On September 10, FUQI announced it had recieved an SEC subpoena. This knocked the stock down from over $6.00 to less than $5.00 but for holders was merely a continuation of 6 month downtrend that started with the stock at $19 back in March.

    Today's winner is UTA, which is tanking after fraud allegations appeared on hedge fund blog Bronte Capital. Once again while the 30% decline today has to hurt investors, the stock was already down 50% YTD.

    These kind of blowups are not unkown, similar issues have arisen with CHNG and ONP to name just a couple. They seem to be coming a lot more frequently now though. The question is, how far does this go and when does it stop? I am pretty sure that among the hundreds of U.S.-listed China companies, there have to be some other frauds, especially among the reverse mergers. At the same time all this controversy also has to be depressing the multiples of some legitimate companies. As far as I know, none of the companies accused of fraud have been completely exponerated, although that could still come in the future.

    Still, given the amount of alleged fraud out there and the fact that these companies fall into a regulatory loophole where U.S. authorities have no jurisdiction and Chinese authorities don't care, I can't imagine why you would want to own any of these things. Maybe if any of them started paying cash dividends or if some were acquired for cash paid to U.S. investors the clouds will lift somewhat. Investors are probably much better off sticking with the large reputable companies Chinese companies as well as companies with a dual listing in China or Hong Kong.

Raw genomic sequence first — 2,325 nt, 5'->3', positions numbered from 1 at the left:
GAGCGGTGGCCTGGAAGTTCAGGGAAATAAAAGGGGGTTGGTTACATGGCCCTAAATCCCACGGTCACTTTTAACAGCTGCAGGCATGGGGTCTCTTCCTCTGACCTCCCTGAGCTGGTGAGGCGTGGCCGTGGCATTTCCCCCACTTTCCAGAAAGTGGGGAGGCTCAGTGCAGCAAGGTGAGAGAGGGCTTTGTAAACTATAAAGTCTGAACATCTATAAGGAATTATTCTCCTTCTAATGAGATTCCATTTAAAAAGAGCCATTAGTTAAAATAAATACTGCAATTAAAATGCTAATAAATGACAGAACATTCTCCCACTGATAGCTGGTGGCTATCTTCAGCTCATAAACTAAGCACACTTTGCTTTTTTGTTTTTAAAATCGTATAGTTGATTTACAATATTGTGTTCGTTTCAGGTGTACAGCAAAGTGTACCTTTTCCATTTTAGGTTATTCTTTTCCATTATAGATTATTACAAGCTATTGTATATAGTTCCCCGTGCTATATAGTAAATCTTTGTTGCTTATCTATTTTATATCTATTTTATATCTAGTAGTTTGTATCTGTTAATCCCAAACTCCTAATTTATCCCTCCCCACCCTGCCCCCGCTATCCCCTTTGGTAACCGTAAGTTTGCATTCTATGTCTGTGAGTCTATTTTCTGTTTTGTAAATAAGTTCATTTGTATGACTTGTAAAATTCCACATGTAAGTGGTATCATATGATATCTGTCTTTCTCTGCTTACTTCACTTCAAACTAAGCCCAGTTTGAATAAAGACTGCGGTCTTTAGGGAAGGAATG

Disclosure: Short CHBT, CSKI, DYP, CHNG. No position in other stocks mentioned.
    Tags: CHBT, CSKI, DYP, FUQI, UTRA, CHNG, ONP, China
    Sep 15 12:26 PM | Link | 20 Comments
  • Nice Labor Day Weekend CSKI disclosure
     I've been following several of the articles recently about many Chinese reverse mergers appear to be frauds. Today, CSKI decided to follow the grand tradition of dodgy companies and make a damaging disclosure (lower guidance and a CFO resignation) right before a long holiday weekend. From their 8-K:

    "Management’s reduced guidance reflects the termination of relationships with certain private distributors, who after several rounds of discussions, chose to end their cooperation with the Company after learning that their business information was disclosed in the Company’s public SEC filings and would continue to be disclosed in such documents as required by SEC regulations. This disclosure, these distributors claim, has led to increased scrutiny of their financial performance by government authorities within China."

    Other than that I'm sure their business is totally on the up-and-up.

    Disclosure: Short CSKI
    Tags: CSKI
    Sep 03 6:19 PM | Link | Comment!